The interplay between farms and neighbouring properties is not
an easy one. Many normal farm activities may involve unpleasant
noises and odours that impact neighbouring properties. Conceivably
these activities could constitute an actionable nuisance. A
nuisance is an activity which unreasonably interferes with a
person's use or enjoyment of his or her land; where a court
finds that a nuisance exists it can grant an injunction ordering
that the complained of activity cease, or grant damages to
compensate for the loss of enjoyment of land. Most Canadian
provinces have taken steps to protect farmers from these complaints
by instituting Right to Farm legislation1. which
protects "normal farm practices" from nuisance complaints
by neighbouring property owners.
The opposing concern is that the practices of neighbouring
property owners create a nuisance that interferes with farming
practices. The decision in 1631370 Ontario Inc v 805352 Ontario
Inc, 2012 ONSC 2271 ("1631370 Ontario Inc")
occurs in this context.
In 1631370 Ontario Inc the plaintiff is the owner of a
property whose tenant raises Great Grandparent Turkeys (rare and
vital breeding stock) The defendant recently purchased a
neighbouring farm and plans to raise commercial breeder-boiler hens
(the operations are roughly 780m from one another). The
plaintiff's tenant terminates its tenancy based on a concern
that the defendant's operation could emanate air born pathogens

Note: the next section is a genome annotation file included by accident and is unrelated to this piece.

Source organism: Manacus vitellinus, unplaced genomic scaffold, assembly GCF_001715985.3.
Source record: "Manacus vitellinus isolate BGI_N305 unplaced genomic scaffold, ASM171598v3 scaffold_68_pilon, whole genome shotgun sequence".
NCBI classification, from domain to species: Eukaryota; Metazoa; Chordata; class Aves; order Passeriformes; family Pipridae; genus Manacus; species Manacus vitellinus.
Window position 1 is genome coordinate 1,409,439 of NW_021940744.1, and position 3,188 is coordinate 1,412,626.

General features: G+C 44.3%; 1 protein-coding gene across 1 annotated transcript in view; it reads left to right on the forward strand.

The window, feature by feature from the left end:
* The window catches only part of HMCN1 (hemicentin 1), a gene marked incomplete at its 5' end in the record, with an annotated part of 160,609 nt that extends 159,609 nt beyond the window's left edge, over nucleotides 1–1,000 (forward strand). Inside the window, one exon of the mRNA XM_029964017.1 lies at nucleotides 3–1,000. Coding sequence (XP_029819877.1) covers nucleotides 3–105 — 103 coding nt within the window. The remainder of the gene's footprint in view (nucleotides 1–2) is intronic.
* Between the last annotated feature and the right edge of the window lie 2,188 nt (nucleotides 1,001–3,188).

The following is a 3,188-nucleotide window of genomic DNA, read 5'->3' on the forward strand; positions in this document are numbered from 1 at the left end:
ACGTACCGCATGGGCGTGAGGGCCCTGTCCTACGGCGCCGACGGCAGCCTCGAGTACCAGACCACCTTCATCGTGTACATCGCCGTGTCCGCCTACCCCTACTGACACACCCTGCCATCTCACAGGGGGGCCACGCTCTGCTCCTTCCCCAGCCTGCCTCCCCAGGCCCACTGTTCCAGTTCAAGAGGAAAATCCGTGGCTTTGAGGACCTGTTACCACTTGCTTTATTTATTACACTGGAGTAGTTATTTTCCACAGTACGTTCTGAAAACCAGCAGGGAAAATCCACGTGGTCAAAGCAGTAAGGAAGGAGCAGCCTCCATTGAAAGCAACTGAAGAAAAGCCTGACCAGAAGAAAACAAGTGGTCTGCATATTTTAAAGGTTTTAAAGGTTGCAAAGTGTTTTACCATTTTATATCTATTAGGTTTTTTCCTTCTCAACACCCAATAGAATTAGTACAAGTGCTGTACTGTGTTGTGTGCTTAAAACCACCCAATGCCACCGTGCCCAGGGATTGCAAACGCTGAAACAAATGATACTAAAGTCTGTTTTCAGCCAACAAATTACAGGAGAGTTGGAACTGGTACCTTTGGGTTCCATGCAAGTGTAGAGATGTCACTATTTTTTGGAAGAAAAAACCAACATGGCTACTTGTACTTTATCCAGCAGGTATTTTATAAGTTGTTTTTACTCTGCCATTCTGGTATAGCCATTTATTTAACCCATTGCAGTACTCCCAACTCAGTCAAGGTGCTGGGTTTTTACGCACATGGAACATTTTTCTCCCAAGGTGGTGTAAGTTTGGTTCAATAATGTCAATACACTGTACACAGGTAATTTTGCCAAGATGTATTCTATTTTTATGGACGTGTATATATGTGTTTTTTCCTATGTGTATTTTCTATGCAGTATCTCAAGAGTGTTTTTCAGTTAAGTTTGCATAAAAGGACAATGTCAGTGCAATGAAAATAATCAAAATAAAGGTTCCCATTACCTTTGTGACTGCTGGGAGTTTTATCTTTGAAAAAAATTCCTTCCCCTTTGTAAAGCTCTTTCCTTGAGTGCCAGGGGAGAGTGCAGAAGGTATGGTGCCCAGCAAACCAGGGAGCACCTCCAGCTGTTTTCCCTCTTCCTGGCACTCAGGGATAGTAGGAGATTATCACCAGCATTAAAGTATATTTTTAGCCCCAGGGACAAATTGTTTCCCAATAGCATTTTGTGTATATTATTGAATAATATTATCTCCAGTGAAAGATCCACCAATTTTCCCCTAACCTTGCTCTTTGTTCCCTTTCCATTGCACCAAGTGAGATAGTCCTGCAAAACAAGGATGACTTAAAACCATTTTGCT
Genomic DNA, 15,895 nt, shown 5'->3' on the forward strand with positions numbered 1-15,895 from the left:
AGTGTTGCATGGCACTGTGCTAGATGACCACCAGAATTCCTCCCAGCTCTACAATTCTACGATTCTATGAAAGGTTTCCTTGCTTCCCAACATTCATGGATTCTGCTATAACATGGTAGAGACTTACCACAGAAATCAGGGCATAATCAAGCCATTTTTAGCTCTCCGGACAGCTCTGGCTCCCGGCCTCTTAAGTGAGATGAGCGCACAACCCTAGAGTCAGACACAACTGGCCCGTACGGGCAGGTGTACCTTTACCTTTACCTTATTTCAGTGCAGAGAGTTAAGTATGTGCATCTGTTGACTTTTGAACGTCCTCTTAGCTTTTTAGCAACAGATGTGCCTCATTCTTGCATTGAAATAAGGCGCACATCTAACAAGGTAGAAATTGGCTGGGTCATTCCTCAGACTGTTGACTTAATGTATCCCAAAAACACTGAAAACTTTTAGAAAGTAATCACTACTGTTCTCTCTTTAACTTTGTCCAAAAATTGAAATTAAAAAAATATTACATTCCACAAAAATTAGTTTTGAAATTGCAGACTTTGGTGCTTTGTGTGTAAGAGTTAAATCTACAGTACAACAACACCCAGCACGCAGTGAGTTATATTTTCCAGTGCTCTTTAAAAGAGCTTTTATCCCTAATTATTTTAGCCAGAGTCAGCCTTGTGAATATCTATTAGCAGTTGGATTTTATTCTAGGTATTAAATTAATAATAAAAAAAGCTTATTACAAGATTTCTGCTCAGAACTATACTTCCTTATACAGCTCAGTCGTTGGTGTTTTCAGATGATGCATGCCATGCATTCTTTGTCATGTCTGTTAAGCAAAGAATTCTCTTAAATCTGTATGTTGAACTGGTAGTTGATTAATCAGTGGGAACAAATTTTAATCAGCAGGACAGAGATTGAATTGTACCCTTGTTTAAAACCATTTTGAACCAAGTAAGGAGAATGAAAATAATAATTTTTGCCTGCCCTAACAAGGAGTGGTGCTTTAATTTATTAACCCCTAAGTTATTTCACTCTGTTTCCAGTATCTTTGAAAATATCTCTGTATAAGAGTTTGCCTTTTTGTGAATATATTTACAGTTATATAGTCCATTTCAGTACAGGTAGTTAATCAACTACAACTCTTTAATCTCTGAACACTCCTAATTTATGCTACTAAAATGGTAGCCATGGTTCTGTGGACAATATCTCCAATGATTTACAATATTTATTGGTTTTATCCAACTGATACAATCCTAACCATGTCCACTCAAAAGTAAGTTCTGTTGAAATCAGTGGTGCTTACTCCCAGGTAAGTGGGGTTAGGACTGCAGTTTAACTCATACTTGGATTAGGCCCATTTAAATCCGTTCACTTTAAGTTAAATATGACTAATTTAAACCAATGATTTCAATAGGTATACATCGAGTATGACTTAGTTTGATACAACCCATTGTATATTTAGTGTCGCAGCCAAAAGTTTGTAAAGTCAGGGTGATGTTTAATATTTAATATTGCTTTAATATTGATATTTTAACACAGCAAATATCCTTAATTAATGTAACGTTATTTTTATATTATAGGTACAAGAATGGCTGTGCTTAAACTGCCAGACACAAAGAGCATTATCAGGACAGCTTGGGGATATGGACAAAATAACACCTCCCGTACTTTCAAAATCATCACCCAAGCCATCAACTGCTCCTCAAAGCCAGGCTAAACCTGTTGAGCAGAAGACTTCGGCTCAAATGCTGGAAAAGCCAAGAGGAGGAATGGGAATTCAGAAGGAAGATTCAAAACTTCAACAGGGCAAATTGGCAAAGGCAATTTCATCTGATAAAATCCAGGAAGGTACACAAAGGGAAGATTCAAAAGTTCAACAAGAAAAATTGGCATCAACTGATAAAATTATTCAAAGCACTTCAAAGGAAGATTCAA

and infect the tenant's stock. The plaintiff brought an action
in nuisance, negligence and intentional interference with economic
relations. This decision arises from an application for summary
dismissal of the action.
The defendant's farm is in accordance with zoning by-laws
and the minimum distance rules of the Ministry of Agriculture, Food
and Rural Affairs. The plaintiff has expert evidence that there is
a substantial increase in disease transmission where the separation
is less than 1000m.
The court weighs four factors in determining whether or not an
actionable nuisance exists; the sensitivity of the plaintiff, the
severity of the interference, the character of the neighbourhood,
and the utility of the defendants conduct.
Ultimately, the court finds that there is no actionable nuisance
and the application for summary dismissal is successful. In doing
so, the court recognizes the social utility of the defendant's
commercial breeder-boiler hens operation, and describes the
plaintiff's claim as unusually sensitive particularly given
that the severity of harm has yet to be determined. The court also
takes note that the farms are located in an agricultural district,
comply with the relevant regulations, and that it is not the
court's function to impose set-back standards on poultry
1. Farm Practices Protection (Right to Farm)
Act, RSBC 1996 c 131, Agricultural OperationsrPractices
Act, RSA 2000 c A-7, The Agricultural Operations Act,
SS 1995, c A-12.1 amended SS 2013, c 27, Farming and Food
Production Protection Act, 1998 SO 1998 c 1, amended 2006 c
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